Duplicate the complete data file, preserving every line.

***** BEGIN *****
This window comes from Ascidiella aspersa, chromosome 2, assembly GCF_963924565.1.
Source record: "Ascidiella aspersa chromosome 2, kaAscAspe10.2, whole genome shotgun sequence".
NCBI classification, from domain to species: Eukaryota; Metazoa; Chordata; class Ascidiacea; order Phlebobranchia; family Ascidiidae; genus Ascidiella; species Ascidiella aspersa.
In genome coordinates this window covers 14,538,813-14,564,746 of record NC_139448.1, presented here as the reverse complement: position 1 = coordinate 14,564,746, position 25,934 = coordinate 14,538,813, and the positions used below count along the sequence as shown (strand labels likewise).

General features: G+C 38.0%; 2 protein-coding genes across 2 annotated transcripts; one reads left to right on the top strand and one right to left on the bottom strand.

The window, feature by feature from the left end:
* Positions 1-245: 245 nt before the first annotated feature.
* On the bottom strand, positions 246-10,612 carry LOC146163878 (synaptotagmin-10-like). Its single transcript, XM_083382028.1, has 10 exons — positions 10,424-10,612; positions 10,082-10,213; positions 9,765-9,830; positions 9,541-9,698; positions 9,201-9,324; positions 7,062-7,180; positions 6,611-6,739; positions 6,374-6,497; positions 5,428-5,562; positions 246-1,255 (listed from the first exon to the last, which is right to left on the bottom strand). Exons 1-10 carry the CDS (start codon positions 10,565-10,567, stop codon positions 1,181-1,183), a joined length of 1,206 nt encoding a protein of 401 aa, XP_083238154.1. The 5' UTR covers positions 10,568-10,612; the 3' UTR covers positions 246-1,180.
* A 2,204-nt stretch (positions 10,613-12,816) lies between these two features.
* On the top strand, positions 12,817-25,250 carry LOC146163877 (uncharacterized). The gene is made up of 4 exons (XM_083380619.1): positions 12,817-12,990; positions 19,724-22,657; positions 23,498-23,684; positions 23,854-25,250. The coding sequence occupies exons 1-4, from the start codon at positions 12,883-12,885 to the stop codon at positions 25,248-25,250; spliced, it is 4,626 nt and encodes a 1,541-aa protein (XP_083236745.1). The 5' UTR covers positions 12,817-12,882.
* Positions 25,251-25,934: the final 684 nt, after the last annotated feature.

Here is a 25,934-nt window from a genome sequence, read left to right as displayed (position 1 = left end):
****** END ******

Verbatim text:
This window comes from Ascidiella aspersa, chromosome 2, assembly GCF_963924565.1.
Source record: "Ascidiella aspersa chromosome 2, kaAscAspe10.2, whole genome shotgun sequence".
NCBI classification, from domain to species: Eukaryota; Metazoa; Chordata; class Ascidiacea; order Phlebobranchia; family Ascidiidae; genus Ascidiella; species Ascidiella aspersa.
In genome coordinates this window covers 14,538,813-14,564,746 of record NC_139448.1, presented here as the reverse complement: position 1 = coordinate 14,564,746, position 25,934 = coordinate 14,538,813, and the positions used below count along the sequence as shown (strand labels likewise).

General features: G+C 38.0%; 2 protein-coding genes across 2 annotated transcripts; one reads left to right on the top strand and one right to left on the bottom strand.

The window, feature by feature from the left end:
* Positions 1-245: 245 nt before the first annotated feature.
* On the bottom strand, positions 246-10,612 carry LOC146163878 (synaptotagmin-10-like). Its single transcript, XM_083382028.1, has 10 exons — positions 10,424-10,612; positions 10,082-10,213; positions 9,765-9,830; positions 9,541-9,698; positions 9,201-9,324; positions 7,062-7,180; positions 6,611-6,739; positions 6,374-6,497; positions 5,428-5,562; positions 246-1,255 (listed from the first exon to the last, which is right to left on the bottom strand). Exons 1-10 carry the CDS (start codon positions 10,565-10,567, stop codon positions 1,181-1,183), a joined length of 1,206 nt encoding a protein of 401 aa, XP_083238154.1. The 5' UTR covers positions 10,568-10,612; the 3' UTR covers positions 246-1,180.
* A 2,204-nt stretch (positions 10,613-12,816) lies between these two features.
* On the top strand, positions 12,817-25,250 carry LOC146163877 (uncharacterized). The gene is made up of 4 exons (XM_083380619.1): positions 12,817-12,990; positions 19,724-22,657; positions 23,498-23,684; positions 23,854-25,250. The coding sequence occupies exons 1-4, from the start codon at positions 12,883-12,885 to the stop codon at positions 25,248-25,250; spliced, it is 4,626 nt and encodes a 1,541-aa protein (XP_083236745.1). The 5' UTR covers positions 12,817-12,882.
* Positions 25,251-25,934: the final 684 nt, after the last annotated feature.

Here is a 25,934-nt window from a genome sequence, read left to right as displayed (position 1 = left end):